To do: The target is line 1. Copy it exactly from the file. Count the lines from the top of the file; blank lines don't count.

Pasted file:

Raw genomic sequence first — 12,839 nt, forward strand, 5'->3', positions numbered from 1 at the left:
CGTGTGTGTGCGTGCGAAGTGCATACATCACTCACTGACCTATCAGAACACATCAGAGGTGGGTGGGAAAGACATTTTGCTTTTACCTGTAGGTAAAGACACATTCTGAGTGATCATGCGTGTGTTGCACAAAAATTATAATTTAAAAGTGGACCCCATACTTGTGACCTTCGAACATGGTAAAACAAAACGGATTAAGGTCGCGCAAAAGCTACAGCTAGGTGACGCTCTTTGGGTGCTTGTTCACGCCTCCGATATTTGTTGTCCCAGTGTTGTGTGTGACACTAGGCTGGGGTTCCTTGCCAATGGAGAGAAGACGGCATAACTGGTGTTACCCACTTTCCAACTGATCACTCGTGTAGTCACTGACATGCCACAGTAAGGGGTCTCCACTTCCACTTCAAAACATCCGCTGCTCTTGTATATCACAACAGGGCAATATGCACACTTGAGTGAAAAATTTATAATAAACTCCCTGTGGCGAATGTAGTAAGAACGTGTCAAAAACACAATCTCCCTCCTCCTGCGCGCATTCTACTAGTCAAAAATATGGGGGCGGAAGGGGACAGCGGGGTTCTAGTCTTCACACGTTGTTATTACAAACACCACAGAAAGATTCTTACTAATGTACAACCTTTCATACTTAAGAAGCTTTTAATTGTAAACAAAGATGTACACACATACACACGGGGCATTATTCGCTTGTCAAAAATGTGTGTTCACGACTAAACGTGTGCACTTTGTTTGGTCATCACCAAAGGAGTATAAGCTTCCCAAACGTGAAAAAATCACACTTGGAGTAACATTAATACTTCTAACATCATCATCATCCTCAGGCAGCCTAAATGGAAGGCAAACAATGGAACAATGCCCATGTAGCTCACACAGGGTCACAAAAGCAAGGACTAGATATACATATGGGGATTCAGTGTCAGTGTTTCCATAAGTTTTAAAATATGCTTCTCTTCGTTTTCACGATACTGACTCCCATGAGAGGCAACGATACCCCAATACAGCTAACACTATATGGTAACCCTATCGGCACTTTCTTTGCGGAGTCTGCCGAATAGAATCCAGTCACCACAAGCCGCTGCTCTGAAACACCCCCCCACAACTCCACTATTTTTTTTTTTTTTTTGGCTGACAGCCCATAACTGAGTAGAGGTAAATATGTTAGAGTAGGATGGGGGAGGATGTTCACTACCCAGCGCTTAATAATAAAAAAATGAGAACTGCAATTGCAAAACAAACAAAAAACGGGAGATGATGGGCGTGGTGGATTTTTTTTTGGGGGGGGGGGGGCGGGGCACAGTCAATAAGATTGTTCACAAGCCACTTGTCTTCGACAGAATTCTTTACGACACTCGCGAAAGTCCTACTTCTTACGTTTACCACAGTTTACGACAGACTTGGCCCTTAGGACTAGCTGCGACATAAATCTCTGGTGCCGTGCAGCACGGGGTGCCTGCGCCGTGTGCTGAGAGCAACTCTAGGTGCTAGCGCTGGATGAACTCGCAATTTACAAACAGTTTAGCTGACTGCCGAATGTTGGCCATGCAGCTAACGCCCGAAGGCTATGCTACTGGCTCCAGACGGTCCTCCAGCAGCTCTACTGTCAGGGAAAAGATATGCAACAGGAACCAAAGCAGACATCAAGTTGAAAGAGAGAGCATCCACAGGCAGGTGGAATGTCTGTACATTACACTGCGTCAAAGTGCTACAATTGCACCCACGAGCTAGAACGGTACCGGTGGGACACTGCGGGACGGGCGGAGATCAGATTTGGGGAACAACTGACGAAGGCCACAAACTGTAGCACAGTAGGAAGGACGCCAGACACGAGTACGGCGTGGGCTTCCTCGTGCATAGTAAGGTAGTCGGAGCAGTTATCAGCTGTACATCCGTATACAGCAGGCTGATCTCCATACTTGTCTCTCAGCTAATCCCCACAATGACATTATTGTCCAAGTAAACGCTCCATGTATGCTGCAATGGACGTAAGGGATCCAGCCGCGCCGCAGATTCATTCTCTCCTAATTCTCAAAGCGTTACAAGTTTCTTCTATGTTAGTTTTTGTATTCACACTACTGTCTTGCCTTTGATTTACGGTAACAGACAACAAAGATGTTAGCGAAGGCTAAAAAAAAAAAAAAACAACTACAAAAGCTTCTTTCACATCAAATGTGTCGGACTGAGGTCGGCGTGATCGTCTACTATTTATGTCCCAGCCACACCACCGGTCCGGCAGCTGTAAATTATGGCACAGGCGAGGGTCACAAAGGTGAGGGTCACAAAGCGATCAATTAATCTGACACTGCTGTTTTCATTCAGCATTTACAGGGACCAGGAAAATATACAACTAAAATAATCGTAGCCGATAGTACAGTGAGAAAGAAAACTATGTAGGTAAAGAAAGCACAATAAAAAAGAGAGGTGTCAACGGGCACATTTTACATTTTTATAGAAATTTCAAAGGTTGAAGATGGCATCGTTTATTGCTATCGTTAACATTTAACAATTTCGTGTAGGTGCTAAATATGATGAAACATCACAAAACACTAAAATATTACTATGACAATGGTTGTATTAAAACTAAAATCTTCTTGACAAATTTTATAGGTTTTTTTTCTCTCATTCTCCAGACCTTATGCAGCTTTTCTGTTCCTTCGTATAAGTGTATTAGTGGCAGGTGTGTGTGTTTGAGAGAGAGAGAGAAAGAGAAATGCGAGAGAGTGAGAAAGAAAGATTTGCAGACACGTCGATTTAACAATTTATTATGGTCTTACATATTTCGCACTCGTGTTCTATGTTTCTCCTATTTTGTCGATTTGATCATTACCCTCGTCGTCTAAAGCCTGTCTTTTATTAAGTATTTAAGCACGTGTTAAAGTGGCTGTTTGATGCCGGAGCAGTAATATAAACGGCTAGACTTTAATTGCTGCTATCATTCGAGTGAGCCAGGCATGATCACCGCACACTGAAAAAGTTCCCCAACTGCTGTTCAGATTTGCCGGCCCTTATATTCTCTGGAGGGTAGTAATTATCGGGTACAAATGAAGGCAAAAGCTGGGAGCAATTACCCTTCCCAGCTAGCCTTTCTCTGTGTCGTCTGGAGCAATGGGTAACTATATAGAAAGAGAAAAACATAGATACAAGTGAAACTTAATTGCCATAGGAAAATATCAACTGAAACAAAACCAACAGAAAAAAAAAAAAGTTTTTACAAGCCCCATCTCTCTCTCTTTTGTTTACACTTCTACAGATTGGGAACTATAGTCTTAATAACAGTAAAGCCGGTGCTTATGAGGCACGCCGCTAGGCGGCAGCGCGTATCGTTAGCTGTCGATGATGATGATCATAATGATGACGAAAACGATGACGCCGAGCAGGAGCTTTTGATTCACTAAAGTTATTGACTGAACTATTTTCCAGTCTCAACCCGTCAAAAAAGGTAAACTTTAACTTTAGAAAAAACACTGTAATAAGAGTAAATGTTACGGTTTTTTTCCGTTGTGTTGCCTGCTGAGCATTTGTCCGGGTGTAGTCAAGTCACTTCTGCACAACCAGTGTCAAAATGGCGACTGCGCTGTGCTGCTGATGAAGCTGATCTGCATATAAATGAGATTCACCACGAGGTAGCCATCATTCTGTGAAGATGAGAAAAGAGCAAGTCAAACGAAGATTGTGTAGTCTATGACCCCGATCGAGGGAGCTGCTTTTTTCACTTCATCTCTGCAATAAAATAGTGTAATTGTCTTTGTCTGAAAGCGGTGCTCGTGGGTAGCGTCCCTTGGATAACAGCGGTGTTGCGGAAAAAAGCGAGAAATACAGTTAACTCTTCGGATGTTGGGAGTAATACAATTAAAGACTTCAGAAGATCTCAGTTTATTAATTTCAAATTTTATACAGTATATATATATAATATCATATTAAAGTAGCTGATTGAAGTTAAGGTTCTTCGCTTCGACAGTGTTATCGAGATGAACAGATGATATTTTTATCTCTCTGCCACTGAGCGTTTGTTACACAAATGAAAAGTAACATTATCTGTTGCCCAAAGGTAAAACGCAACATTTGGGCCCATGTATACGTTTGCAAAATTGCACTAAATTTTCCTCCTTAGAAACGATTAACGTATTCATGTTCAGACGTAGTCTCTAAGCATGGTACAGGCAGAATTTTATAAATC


Raw genomic sequence first — 12,839 nt, forward strand, 5'->3', positions numbered from 1 at the left: